Killer Robot Fears Cause Scientists to Boycott South Korean University

Dozens of Artificial Intelligence (AI) researchers from 30 countries are boycotting a South Korean university over fears it may develop autonomous weapons, better known as "killer robots."

Their concern was sparked after a collaborative effort between the Korea Advanced Institute of Science and Technology (KAIST) and defense manufacturer Hanwha Systems, was publicly announced. The two entities plan to have an AI-based command system, algorithm, training system and object-tracking technique completed by the end of 2018, a KAIST official said, The Korea Times reports.

Academics from countries including Australia, Canada and the U.S. and many more have issued a statement condemning their efforts.

"It is regrettable that a prestigious institution like KAIST looks to accelerate the arms race to develop such weapons," an open letter addressed to Sung-Chul Shin, professor and president of KAIST, says. "We therefore publicly declare that we will boycott collaborations with any part of KAIST until such time as the President of KAIST provides assurances, which we have sought but not received, that the Center will not develop autonomous weapons lacking meaningful human control."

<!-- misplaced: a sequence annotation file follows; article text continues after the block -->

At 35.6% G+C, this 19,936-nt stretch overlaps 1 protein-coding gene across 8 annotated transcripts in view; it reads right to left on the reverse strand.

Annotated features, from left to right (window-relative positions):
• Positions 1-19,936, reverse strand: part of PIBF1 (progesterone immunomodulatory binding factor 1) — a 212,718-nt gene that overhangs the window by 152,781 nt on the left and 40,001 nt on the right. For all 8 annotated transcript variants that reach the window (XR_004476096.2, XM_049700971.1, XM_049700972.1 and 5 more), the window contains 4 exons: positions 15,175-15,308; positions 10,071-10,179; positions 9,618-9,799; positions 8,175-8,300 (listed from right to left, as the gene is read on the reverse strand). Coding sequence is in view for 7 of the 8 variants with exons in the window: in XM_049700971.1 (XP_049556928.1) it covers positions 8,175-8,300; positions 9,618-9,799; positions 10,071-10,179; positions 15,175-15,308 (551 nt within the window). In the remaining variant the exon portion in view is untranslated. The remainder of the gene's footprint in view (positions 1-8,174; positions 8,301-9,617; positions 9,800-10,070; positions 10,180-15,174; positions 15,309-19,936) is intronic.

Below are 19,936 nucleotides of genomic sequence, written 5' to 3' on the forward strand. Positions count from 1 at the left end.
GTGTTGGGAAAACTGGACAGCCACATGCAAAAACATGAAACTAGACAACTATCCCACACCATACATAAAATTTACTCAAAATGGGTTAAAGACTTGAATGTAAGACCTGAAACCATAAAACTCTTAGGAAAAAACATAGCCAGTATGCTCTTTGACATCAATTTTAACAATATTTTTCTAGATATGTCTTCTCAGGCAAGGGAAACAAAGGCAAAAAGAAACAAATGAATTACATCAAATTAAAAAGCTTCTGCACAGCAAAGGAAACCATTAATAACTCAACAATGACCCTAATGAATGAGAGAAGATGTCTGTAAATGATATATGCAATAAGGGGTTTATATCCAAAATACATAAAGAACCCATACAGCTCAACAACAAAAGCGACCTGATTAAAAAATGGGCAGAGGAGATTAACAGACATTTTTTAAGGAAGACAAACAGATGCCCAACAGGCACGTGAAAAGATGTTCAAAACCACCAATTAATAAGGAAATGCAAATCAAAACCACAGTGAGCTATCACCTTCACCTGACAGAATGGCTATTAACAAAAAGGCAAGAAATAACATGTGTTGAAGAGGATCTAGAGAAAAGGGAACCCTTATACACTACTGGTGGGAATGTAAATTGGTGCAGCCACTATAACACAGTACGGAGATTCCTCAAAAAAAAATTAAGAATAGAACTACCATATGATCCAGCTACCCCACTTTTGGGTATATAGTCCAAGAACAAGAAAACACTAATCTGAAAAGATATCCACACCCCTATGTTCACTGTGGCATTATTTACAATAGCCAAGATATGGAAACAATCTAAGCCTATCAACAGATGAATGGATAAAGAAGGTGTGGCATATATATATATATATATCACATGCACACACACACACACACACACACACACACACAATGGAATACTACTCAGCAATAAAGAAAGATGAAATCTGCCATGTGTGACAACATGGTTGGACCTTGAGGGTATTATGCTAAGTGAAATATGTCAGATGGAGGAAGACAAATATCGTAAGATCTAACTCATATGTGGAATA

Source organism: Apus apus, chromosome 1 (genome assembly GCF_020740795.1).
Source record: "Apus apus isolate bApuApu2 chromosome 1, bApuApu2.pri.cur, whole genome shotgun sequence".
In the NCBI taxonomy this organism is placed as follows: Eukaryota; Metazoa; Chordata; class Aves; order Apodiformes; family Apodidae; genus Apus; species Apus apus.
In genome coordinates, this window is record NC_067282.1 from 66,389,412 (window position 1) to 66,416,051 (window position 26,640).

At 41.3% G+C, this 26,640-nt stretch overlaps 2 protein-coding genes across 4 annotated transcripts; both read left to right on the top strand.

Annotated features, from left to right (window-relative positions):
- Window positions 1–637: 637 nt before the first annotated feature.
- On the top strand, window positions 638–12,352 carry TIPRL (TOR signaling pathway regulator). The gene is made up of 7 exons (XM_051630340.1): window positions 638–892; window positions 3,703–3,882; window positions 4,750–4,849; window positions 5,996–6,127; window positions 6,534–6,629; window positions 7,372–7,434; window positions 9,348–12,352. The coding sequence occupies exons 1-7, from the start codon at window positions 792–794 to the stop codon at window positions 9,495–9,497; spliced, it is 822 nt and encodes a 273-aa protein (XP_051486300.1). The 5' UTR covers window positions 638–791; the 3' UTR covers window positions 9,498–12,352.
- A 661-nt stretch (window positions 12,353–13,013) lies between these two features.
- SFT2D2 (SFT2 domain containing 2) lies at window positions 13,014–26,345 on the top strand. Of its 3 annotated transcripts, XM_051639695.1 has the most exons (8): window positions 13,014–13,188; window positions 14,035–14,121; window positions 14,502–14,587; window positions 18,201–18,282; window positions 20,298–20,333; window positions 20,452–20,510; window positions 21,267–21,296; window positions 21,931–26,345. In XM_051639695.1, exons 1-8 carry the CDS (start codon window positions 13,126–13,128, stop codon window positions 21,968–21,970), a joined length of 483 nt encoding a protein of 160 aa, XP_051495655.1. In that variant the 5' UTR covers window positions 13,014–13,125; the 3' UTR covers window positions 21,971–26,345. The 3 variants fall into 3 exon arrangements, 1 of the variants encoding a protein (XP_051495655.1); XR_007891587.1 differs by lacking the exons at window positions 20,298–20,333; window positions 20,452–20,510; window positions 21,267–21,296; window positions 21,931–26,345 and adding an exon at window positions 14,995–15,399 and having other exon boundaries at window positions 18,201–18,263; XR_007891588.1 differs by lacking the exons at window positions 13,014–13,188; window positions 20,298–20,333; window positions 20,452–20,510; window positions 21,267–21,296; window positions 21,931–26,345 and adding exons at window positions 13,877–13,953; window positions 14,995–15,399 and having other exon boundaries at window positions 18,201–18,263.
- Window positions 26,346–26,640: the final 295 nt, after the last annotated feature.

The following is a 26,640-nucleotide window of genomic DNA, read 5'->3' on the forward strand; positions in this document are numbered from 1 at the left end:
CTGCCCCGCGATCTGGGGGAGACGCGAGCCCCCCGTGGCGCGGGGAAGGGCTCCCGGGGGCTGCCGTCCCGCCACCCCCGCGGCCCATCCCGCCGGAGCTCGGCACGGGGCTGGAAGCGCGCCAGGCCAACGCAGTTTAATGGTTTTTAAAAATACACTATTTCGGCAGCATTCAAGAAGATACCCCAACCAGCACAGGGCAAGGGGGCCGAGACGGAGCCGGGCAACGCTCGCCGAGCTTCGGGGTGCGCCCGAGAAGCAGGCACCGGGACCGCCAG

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A mock killer robot, which is part of the "Campaign to Stop 'Killer Robots,'" is pictured in central London in April 2013. More recently, a South Korean university announced it's going to accelerate the development of such weapons. Scientists from around the world are boycotting their efforts. Carl Court/AFP/Getty Images

As part of their boycott, those who signed the letter will not visit KAIST, host visitors from the university, or work on any research project involving KAIST.

Shin quickly responded to the boycott reaffirming that the university "will not conduct any research activities counter to human dignity including autonomous weapons lacking meaningful human control," Reuters reports.

The boycott comes just one week before a United Nations meeting in Geneva to discuss autonomous weapons. In 2017, Elon Musk co-led a group of more than 100 experts from 26 different countries to call on the U.N. for an outright ban of killers robots, in order to prevent the "third revolution in warfare," according to The Guardian.